Munros:107   Corbetts:194
Grahams:45   Donalds:13
Sub 2000:74   Hewitts:3
Wainwrights:1   
Joined: Aug 15, 2012
Location: Carnoustie

Re: Sgurr nan Gillean & Am Basteir: more than I'd bargained

Postby AnnieMacD » Mon Oct 20, 2014 9:02 pm

Fantastic report, Emmanuelle. I'm happy everything worked out for you - my heart was in my mouth while you were dangling on the rope! I'm sure you ended up a much more confident climber/scrambler though.
User avatar
AnnieMacD
Walker
 
Posts: 789
Munros:25   Corbetts:15
Grahams:13   
Sub 2000:8   
Joined: Jun 25, 2013
Location: Applecross

Re: Sgurr nan Gillean & Am Basteir: more than I'd bargained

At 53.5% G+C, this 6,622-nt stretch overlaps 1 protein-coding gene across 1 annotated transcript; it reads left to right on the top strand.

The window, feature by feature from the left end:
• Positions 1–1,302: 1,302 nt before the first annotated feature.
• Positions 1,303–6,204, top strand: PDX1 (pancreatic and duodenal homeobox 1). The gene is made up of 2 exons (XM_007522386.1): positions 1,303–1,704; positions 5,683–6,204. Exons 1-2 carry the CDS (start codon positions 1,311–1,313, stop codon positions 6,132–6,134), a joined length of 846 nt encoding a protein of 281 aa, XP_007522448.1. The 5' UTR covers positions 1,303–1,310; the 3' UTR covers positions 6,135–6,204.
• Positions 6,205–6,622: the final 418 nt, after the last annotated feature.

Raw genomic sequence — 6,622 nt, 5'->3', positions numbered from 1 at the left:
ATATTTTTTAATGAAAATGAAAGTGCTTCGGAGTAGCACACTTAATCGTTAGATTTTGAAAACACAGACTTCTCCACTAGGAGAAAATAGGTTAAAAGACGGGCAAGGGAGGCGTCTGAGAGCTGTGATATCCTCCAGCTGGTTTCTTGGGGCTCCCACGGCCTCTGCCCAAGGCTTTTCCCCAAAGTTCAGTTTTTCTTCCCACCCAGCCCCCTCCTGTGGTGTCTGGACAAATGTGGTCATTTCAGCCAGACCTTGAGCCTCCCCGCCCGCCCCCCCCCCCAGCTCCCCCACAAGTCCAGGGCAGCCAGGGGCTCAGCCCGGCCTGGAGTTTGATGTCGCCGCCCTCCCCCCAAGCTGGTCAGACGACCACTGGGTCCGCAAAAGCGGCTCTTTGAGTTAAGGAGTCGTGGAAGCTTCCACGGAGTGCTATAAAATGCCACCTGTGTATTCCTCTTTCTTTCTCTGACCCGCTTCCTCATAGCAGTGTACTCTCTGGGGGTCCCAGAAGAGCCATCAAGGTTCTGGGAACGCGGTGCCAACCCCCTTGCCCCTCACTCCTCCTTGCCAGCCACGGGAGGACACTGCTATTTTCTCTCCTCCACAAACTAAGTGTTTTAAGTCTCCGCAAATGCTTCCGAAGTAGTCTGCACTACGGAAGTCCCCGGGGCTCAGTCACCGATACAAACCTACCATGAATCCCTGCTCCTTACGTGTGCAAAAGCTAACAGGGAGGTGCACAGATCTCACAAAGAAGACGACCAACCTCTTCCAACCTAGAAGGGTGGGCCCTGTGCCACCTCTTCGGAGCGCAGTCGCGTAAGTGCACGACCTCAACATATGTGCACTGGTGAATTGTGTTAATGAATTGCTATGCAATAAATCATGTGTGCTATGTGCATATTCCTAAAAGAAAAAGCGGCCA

Postby Emmanuelle » Mon Oct 20, 2014 9:21 pm

The Rodmiester wrote:Sgurr Alasdair is the tallest at 992m. Great photographs by the way, pity about the wet conditions, next time fingers crossed.
The Rodmiester wrote:Sgurr Alasdair is the tallest at 992m. Great photographs by the way, pity about the wet conditions, next time fingers crossed.


So it is! That will be the next story...!
Emmanuelle
Mountain Walker
 
Posts: 140
Munros:282   Corbetts:29
Grahams:2   Donalds:2
Sub 2000:3   
Joined: May 1, 2013

4 people think this report is great.
Register or Login
free to be able to rate and comment on reports (as well as access 1:25000 mapping).



Walkhighlands community forum is now advert free

We need help to keep the site online.
Can you help support Walkhighlands and the online community by setting up a monthly donation by direct debit?



Return to Walk reports - Scotland

Who is online

Users browsing this forum: aaronmccarthy, PeteR, poff, Sunset tripper, the bearded wanderer and 55 guests